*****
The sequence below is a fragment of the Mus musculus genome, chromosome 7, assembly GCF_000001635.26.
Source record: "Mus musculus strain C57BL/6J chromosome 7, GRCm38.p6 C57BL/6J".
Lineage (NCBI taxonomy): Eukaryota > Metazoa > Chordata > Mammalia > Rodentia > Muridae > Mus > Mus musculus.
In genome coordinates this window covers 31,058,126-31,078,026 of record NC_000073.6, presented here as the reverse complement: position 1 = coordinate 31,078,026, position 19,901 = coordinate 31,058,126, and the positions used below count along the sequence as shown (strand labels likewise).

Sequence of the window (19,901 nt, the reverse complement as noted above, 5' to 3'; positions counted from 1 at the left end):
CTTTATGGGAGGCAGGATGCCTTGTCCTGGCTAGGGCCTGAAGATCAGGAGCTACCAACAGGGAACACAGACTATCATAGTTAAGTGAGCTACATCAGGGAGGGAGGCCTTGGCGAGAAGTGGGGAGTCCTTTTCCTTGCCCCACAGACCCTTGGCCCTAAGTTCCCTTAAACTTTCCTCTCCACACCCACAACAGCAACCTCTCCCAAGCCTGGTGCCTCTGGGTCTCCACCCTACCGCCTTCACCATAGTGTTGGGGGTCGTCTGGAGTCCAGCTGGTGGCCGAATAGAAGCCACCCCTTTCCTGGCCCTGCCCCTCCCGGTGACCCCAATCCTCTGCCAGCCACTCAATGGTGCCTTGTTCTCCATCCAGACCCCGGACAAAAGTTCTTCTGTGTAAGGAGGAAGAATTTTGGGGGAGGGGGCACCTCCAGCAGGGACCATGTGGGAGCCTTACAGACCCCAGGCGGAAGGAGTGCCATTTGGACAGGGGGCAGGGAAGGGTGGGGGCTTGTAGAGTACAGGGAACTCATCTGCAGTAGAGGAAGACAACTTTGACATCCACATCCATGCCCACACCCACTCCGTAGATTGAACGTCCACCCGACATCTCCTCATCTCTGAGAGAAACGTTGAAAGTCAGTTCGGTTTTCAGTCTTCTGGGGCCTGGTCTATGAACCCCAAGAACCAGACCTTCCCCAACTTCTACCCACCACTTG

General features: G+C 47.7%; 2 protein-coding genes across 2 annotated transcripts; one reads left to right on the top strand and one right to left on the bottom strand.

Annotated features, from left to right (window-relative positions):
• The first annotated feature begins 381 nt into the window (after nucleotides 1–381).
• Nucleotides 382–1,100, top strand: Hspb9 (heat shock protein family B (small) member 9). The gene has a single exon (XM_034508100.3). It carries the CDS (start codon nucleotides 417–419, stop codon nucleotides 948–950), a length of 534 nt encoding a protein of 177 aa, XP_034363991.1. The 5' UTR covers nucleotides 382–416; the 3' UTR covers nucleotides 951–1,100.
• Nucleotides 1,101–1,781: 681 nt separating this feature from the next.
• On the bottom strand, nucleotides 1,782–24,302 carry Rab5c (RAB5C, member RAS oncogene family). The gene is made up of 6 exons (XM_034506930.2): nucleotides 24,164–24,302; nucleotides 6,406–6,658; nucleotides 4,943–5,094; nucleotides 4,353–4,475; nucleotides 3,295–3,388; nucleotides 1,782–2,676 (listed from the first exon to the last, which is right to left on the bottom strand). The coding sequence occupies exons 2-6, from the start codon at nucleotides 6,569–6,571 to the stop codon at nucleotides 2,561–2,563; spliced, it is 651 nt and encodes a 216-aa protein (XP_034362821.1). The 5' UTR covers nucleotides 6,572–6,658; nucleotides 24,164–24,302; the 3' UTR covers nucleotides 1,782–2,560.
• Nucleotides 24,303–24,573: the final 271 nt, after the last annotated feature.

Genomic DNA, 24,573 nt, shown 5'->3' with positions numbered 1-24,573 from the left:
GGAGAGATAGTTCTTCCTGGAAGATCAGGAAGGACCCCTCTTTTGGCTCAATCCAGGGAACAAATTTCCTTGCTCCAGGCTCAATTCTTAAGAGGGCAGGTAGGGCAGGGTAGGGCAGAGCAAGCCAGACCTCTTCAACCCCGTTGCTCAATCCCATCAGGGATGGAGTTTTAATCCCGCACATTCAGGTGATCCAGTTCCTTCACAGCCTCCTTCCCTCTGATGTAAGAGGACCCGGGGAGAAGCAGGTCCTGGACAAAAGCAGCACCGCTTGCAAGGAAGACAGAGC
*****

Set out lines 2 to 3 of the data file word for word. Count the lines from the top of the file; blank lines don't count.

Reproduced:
Source record: "Mus musculus strain C57BL/6J chromosome 7, GRCm38.p6 C57BL/6J".
Lineage (NCBI taxonomy): Eukaryota > Metazoa > Chordata > Mammalia > Rodentia > Muridae > Mus > Mus musculus.